182 Languages 1120 Storybooks 5642 Translations and counting ...
July 12, 2019 11:40 PM   Subscribe

The African Storybook provides "Open access to picture storybooks in the languages of Africa. For children’s literacy, enjoyment and imagination. "

“Sub-Saharan Africa has approximately 1 billion people and approximately 2,000 languages, but there aren’t enough resources for children to learn to read in their mother tongue, which is the best way for children to become literate. In Sub-Saharan Africa, more than one-third of children are out of school by Grade 4, and only 40 per cent of these children meet minimum reading standards, compared to 96 per cent in North America.” -- Bonny Norton, lead researcher at the African Storybook Project at University of British Columbia.

* Here is Norton giving a short overview of the project: YouTube.
* And, a longer academic presentation with project group members, Juliet Tembe (Uganda In-Country Coordinator), Tessa Welch (Project Director), Judith Baker (Literacy Advisor).

About the stories:
"We use published stories that are available freely, donated stories, stories from web research, stories collected in pilot countries, from folktale versioning, illustrations, and from courses that we run and and from that develop other stories. It is important to note that on the website we have local languages and English. So, all the stories are available in at least of course one local language as well as English, so that other people can translate from English to other languages."

But, enough palaver. Read!
* Namu's Bicycle is stolen by a mischievous monkey. By Munanga ASb Teachers and Salim Kasamba.
* Where is my Cat? by Clare Verbeek and Bronwen Heath.
* Or, my favorite so far, 'M'e Maneo's Pumpkin, in which one encounters a ticklish pumpkin and a very special moloi. By Khothatso Ranoosi and Marion Drew. English, or eight other languages including the original Sesotho. Follow the book menu to Translations.

Or listen
Nitumie nini kusafiri or Adhabu, read aloud in Kiswahili on YouTube by Dorcas Wephukulu.

All books can be downloaded for printing or as epub. Creative Commons makes it possible. The project is part of SAIDE: South African Institute for Distance Learning.

Of course, there are apps, too: iOS and Android. And, the birbsite.
posted by Gotanda (5 comments total) 26 users marked this as a favorite
Missed a link! I learned about this project last year when Bonny Norton spoke at a conference I was working on. She was really fired up about it. And, for the people interested in language and identity in education, Bonny is somebody to get fired up by.

So, this quote: Stories from the project are currently being used in Kenya, Lesotho, South Africa and Uganda across 14 pilot sites that include schools, community centres and libraries. Norton, who grew up in South Africa, says besides promoting literacy, the project also helps preserve traditional African folktales.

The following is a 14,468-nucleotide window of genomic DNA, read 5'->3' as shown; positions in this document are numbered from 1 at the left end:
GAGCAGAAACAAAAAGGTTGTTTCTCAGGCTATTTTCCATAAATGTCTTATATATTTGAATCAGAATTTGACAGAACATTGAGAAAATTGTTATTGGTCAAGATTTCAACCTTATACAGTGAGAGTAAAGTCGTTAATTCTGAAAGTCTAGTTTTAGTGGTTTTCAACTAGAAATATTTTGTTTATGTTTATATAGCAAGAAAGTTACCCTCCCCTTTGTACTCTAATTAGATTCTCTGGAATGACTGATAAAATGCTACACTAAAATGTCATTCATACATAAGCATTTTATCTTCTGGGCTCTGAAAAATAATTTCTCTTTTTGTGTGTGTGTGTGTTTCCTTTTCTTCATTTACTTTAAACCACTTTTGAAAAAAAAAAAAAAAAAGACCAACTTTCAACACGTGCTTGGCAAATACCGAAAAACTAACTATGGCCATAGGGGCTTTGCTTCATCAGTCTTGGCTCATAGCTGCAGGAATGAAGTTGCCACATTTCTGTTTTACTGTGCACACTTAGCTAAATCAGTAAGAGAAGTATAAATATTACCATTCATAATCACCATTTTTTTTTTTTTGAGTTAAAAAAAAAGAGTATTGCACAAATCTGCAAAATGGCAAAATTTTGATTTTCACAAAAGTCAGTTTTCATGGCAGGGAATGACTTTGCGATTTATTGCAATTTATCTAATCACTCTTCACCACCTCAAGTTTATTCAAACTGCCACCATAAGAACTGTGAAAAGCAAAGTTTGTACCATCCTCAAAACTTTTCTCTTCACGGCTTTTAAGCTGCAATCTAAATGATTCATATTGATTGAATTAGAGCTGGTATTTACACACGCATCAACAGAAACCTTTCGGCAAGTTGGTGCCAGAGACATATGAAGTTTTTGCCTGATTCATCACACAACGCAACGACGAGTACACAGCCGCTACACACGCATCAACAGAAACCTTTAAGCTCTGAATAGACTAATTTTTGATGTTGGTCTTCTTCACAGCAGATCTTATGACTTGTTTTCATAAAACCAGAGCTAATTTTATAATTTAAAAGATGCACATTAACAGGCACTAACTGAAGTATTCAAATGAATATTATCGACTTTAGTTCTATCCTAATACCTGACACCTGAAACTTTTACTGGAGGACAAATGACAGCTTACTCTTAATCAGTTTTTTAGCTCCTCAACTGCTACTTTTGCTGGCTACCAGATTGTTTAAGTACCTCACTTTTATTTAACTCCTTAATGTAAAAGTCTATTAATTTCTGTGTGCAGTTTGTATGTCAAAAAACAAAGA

“If you want oral stories to live over time, they often need to be transmitted through the written word,” explains Norton, who often begins her mornings with a 5 a.m. phone call to her colleagues in Africa. As a distinguished scholar at UBC’s Peter Wall Institute for Advanced Studies, Norton adds that the project presents an opportunity to make a lasting impact as a researcher.

“I want my research to be meaningful. I don’t want to spend years of my life only writing books or papers,” she says. “We need to work with teachers, as collaborators, to make a difference in classrooms and communities.”

The project has grown since 2014!
posted by Gotanda at 11:51 PM on July 12, 2019 [4 favorites]

I'd love to see some local-culture-specific adaptations of Where's My Cow?, though I sadly lack the knowledge to make any myself.

(I mean the book within the book, not the framing story.)
posted by sourcequench at 7:24 AM on July 13, 2019

I love the stories and the illustrations are wonderful! I fell into a deep Wikipedia hole yesterday reading about the major cities of South Africa, and I was surprised by how many different first/primary languages had major representation.
posted by Mouse Army at 7:45 AM on July 13, 2019 [1 favorite]

These are great, thank you for posting!!

I can totes identify with "Where is my Cat?"
posted by Fig at 12:11 PM on July 13, 2019 [1 favorite]

Something something no idea how these people got their cats something something.
posted by Gotanda at 6:08 PM on July 13, 2019 [1 favorite]

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